Mr. Akilino Albis left formal schooling in third grade after he grew interested in canoe carving and seafaring with his father, Albis.  He quickly learned at a very young age and wanted to be the best in building canoes and fishing.  He spent much of his young age working alongside his father, earning his favor that eventually led to his traditional canoe building and nautical skills.  His mother is from the outer islands of Yap (Federated States of Micronesia), and they moved back and forth from the outer islands of Palau to the outer islands of Yap.

Mr. Albis tells his story of the time he was traveling to the other islands of Yap when, on the way, his uncle, who was living on the island of Sorol, saw him and took him to live with him.  The captain of the state vessel, also a relative, told Mr. Albis to stay on the island of Sorol and wait for his parents.  On the island of Sorol, he quickly matured as a young man because he had to provide for his aging uncle and his family.  He learned many skills – in fishing and living in harmony with nature on a small island.  Mr. Akilino finally returned home with his parents on their next trip to Sorol.

He later wanted to test his navigation skills and led a group of young men on a voyage from his mother’s island of Ifaluk to West Fayu.  At his departure, many people, including his family, thought they were all doomed to die.  But he successfully navigated the voyage to West Fayu and back, bringing many marine resources for the people.  The Chief’s Council summoned him and accused him of stealing traditional Navigation knowledge without the proper authorization.  In his defense, he informed the Council that he was a bonafide navigator himself and had evidence to prove it.  He went to his house and brought to the Council his navigational mat (Chart) that his father Albis had given him and taught him how to use.  One of the Master Navigators looked at the Chart and said, “Oh yes, this young man is a navigator.  From our elders, I have heard the story of this other school of navigation with their canoes having the bird’s head. The first time I have set my eyes on the Chart told to me by our elders.  This school is for the navigators that are in the Southwestern parts of Palau.” After this, Akilino Albis was welcomed and accepted as a navigator and received permission to navigate voyages across the ocean.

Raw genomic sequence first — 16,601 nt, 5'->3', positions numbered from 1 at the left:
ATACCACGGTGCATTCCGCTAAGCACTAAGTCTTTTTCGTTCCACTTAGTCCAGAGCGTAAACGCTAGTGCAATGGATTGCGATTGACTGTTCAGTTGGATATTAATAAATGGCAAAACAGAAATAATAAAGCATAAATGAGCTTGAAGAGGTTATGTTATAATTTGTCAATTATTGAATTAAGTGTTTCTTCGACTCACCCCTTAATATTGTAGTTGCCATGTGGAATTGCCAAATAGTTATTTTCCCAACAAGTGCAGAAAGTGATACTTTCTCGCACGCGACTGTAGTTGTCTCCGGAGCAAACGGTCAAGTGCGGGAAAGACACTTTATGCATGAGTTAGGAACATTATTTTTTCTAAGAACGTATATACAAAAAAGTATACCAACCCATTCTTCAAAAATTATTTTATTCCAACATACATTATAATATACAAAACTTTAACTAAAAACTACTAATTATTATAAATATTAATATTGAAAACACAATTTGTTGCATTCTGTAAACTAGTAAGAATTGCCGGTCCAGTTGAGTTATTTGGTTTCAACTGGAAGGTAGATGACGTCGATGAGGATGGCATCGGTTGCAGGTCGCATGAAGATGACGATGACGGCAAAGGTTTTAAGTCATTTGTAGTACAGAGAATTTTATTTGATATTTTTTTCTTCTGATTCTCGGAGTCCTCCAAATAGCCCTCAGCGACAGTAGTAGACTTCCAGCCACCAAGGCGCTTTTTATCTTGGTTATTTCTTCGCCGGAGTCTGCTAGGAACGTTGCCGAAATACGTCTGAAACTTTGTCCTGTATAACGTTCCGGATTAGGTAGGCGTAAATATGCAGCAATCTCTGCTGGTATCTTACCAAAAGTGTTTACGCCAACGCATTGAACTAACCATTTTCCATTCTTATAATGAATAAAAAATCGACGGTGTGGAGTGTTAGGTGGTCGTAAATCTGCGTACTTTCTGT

From learning navigation, it was a natural step to learn about carving canoes.  If you have a good idea of where you want to go and what the ocean will be like on the journey, you will know how the canoe should be designed and carved to withstand the anticipated conditions.

In addition to canoe building, Mr. Albis says that part of a navigator’s role is to care for his crew as he would for his family.  He learned much native medicine from his mother, a respected medicine woman, and his family members.  This knowledge helped him save his crew’s lives and many people on the remote islands who look to him for healing when sick or injured.  He has helped many people in his lifetime.

Mr. Albis was very excited to be invited by OneReef as a Knowledge Holder to teach at the Traditional Skills Summer Camp on Sonsorol Island in June 2020.  He believes that the knowledge he possesses is precious for the younger generation – for survival, identity, and to increase their resilience to the challenges of living on these small islands in the face of a changing world.  He was happy with the turnout at the Summer Camp but said that it is not enough.  He believes that the youth he inducted into the traditional canoe club through a conventional ceremony needs to continue their learning daily and weekly for at least five years to gain the confidence to use the knowledge.  He believes that OneReef’s mission in partnering with communities like Sonsorol and Hatohobei will help them make this a reality.  As is typical of the Micronesian way, Mr. Albis is grateful to the Governor and the people of Sonsorol for allowing him to share his knowledge with the youth. He hopes to continue working with OneReef and the Southwest States of Palau’s leadership in this effort.